One Overlooked Metric that Can Transform Your Company’s Value

You know gross margin impacts your profit, but have you considered the impact it has on the value of your company?

When assessing your company’s value, acquirers and investors often look at your gross profit margin. Gross profit margin is the difference between a company’s revenue and its cost of goods sold. In other words, it’s the profit a company makes from each unit of product or service sold after accounting for the cost of producing or delivering that unit but does not include other fixed expenses. For example, if a company sells a product for $100, and it costs $70 to produce and deliver it, the gross profit margin would be $30, or 30%.

A high gross profit margin is a crucial factor for investors and potential acquirers as it indicates that a company has established pricing power through marketing differentiation or production efficiencies.. Favorable gross profit serves as a strong competitive advantage improving a company’s long-term sustainability, making it more appealing to potential investors.

When a company’s gross margin shrinks, it indicates to investors that the company may be competing on price. This is typically a sign that the business lacks a unique value proposition or marketing differentiation and that competing on price is the only way to attract customers. Thin or shrinking gross margin leaves the company vulnerable to competitive threats and makes it less appealing to potential acquirers.

Managing Labor and Cost of Goods Sold

Gross profit measures how well a company generates profit from its labor and direct materials.  Understanding the impact of labor on gross profit margin is important.  Some types of labor costs are included in the cost of goods sold, while others are not.  Only direct labor, involved in manufacturing a company’s goods, is included in the cost of goods sold or cost of services and ultimately gross profit.

Likewise, understanding material costs and anticipating supply chain issues that will impact these costs is also very important.  Overhead costs are not included in gross profit, except possibly overhead that’s directly tied to production.  It is important for companies to identify and secure the most cost-effective and reliable sources of raw materials.

Benefits of Knowing Gross Profit Margin

The benefits of knowing your gross profit margin include being aware of where to cut costs, where the business’s core strengths are, and positioning your business if you want to sell. Serious buyers will conduct thorough due diligence and dive into the financial profile of a company and all its expense lines to get a detailed cost of goods sold and the business value.  Shareholders need to know what they are going to discover before the buyer discovers it!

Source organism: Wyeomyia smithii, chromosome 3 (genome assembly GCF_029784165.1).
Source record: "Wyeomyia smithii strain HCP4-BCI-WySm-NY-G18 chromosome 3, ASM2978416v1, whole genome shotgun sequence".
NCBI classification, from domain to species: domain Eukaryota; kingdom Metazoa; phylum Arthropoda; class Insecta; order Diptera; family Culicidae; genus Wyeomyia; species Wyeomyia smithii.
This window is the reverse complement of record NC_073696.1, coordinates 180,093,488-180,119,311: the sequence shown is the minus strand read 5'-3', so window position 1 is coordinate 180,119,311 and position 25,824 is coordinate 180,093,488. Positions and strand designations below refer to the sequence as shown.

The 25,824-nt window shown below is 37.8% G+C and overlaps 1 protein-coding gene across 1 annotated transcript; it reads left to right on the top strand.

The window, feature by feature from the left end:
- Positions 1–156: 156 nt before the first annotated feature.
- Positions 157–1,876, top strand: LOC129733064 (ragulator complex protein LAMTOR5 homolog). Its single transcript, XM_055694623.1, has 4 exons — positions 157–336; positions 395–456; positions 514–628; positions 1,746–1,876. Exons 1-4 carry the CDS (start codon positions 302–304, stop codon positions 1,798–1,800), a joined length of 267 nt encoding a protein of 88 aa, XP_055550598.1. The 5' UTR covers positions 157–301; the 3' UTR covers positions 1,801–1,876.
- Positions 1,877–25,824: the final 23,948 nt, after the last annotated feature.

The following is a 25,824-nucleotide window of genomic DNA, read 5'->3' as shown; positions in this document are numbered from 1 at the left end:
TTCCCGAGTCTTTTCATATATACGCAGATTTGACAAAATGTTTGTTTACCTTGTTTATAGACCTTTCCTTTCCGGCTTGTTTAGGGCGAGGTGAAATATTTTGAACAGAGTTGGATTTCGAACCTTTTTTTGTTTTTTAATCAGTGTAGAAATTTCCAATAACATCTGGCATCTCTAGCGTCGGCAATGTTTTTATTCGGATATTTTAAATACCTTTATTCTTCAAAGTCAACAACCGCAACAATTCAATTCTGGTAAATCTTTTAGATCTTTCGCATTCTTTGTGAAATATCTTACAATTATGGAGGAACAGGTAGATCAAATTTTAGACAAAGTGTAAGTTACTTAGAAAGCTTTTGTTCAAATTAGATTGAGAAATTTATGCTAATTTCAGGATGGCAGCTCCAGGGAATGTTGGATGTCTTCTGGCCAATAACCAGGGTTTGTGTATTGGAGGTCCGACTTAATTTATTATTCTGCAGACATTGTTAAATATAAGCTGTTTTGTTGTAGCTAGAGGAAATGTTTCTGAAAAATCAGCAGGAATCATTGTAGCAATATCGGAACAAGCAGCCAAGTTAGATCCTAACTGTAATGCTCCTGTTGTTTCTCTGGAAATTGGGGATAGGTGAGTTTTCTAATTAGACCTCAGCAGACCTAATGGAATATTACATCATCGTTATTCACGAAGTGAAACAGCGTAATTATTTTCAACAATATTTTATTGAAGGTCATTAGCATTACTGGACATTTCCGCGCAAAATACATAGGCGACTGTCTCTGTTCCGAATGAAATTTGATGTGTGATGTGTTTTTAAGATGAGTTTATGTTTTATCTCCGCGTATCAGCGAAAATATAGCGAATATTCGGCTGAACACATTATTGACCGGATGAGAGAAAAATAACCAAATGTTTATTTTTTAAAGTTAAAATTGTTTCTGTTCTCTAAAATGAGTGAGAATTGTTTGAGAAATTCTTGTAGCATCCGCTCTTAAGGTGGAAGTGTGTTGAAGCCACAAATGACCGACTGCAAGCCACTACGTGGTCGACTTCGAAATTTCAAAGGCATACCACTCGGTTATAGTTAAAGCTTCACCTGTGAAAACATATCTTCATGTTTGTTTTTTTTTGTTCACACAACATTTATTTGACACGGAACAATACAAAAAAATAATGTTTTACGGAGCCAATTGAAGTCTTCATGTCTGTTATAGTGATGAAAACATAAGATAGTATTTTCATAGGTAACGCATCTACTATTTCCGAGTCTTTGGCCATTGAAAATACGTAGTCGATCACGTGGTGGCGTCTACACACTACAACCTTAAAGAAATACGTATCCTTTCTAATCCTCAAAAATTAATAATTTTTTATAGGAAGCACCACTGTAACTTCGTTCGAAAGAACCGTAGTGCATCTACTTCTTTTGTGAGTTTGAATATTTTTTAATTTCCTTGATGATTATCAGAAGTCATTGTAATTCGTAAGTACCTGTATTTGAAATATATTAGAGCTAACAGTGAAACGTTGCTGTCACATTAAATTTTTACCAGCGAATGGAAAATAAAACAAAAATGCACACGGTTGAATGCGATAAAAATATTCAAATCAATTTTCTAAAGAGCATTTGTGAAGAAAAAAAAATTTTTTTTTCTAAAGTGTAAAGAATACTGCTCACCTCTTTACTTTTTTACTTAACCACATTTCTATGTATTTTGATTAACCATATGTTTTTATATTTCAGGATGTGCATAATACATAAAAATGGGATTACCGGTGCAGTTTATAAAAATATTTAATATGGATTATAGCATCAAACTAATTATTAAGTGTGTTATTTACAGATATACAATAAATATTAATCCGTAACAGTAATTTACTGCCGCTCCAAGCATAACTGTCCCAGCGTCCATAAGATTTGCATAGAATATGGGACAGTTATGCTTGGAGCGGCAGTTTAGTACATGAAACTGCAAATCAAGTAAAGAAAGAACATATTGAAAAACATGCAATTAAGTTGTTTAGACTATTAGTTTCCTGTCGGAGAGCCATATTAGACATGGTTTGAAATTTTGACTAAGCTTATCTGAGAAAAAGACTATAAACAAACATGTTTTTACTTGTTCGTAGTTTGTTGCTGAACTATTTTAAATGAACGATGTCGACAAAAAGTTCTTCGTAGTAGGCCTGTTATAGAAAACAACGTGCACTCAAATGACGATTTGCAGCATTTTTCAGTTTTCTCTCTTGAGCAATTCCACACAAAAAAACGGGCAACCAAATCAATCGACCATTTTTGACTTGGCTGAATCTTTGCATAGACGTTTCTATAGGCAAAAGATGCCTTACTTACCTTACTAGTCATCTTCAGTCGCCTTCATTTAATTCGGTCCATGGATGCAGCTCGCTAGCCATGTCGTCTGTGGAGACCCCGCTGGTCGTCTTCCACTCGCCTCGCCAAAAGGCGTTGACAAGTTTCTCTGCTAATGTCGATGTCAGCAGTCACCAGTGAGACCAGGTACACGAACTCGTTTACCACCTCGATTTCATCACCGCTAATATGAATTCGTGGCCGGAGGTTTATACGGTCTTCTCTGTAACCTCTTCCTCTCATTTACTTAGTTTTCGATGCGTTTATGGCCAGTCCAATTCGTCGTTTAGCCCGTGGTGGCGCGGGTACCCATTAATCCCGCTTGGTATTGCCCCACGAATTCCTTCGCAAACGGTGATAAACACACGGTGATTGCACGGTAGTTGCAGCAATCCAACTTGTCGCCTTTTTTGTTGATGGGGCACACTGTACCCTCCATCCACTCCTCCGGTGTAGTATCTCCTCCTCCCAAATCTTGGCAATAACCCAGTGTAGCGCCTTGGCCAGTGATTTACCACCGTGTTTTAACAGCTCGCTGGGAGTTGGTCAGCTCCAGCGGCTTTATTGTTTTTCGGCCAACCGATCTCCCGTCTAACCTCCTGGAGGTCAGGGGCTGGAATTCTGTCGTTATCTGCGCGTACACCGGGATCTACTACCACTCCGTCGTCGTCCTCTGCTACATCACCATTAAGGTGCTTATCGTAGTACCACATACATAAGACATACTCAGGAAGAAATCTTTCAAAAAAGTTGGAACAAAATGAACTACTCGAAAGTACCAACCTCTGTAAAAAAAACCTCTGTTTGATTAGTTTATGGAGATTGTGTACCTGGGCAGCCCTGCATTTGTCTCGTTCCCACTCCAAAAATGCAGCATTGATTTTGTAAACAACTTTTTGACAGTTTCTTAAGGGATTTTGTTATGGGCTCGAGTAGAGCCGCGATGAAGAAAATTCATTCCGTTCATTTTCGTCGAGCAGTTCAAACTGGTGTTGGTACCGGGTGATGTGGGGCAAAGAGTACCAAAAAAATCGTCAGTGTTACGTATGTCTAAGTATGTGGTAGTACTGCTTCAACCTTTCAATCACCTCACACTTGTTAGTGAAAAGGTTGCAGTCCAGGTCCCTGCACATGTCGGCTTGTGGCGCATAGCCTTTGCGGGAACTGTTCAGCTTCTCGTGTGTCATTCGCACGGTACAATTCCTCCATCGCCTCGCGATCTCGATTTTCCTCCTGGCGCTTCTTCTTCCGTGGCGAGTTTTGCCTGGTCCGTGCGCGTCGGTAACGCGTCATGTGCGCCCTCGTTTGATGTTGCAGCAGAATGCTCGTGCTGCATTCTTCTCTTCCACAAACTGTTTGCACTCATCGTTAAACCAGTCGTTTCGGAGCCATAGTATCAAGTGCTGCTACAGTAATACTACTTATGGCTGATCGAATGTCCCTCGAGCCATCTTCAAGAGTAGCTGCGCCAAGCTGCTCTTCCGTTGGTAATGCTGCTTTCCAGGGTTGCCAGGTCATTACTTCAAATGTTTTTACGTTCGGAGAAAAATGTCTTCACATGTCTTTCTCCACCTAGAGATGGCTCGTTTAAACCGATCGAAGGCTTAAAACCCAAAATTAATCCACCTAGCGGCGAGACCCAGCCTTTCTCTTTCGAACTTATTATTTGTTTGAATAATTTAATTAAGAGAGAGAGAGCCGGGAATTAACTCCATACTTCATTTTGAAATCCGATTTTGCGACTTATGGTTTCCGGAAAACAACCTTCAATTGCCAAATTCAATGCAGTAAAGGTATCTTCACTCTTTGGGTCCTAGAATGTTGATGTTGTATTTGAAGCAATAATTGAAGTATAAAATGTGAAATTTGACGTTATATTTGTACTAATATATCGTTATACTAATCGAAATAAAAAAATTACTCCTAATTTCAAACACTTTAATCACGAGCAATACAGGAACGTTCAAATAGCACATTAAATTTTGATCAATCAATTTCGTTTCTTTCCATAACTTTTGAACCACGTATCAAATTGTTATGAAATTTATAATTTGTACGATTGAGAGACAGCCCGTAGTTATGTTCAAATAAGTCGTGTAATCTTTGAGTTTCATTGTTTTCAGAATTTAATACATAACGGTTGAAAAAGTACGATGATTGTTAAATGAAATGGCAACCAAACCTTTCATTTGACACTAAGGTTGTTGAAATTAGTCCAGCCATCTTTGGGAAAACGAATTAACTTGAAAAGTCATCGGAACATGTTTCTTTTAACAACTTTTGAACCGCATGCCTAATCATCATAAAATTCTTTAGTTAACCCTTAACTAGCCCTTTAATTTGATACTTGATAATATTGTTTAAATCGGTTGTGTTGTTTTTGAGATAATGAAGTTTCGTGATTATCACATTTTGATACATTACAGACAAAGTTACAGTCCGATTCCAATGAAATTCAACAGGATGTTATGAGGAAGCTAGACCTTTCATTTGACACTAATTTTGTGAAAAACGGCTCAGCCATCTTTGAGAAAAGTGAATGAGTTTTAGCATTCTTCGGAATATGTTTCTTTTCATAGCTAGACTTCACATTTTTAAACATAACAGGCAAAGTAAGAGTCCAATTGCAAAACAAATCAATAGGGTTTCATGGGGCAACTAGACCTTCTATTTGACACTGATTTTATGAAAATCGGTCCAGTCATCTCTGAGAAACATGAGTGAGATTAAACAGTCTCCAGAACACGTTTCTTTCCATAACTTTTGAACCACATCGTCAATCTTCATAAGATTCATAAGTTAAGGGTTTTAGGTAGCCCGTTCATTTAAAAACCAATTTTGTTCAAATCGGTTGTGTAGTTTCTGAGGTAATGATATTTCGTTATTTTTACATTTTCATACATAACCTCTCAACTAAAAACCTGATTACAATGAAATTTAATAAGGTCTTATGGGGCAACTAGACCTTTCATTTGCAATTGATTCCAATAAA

To illustrate the impact of gross margin on a company’s value, let’s compare two companies: Apple and Dell. Apple has a strong competitive advantage and a healthy gross margin, whereas Dell’s competitive position is weaker, and its gross margin is lower. In 2022 Apple’s average gross margin was 43%, compared to just 23% for Dell.

Apple has a highly differentiated brand and controls the buying experience through its Apple Stores. Additionally, Apple has invested in a range of high-margin subscription offerings, such as Apple TV and Apple Music. The market is willing to pay more than twenty-four times Apple’s 2023 earnings forecast, and the company has a market capitalization of over $2 trillion.

By contrast, Dell offers commoditized technology products, which puts them in a weaker competitive position, requiring them to compete on price and resulting in a lower gross margin. The market is only paying around six times Dell’s 2023 earnings estimates, giving it a total market capitalization of around $30 billion.

Improving Gross Margin Without Cutting Costs

Reducing input costs will improve the gross profit margin but it might risk product quality.  An often-overlooked approach to improving gross margin is to create a point of differentiation for your business in the minds of your customers. When your customers see your business as unique, you are less likely to have to compete solely on price. Charge a premium for a differentiated product or service, and you’ll beef up your gross profit margin—and the value of your company.

Take Away

As owners consider selling their businesses, they must completely understand their gross profit margins and all the critical elements that drive this metric. While reducing costs through supply chain or production efficiencies is important, creating differentiating value can also improve gross profit margin without risking product quality.  

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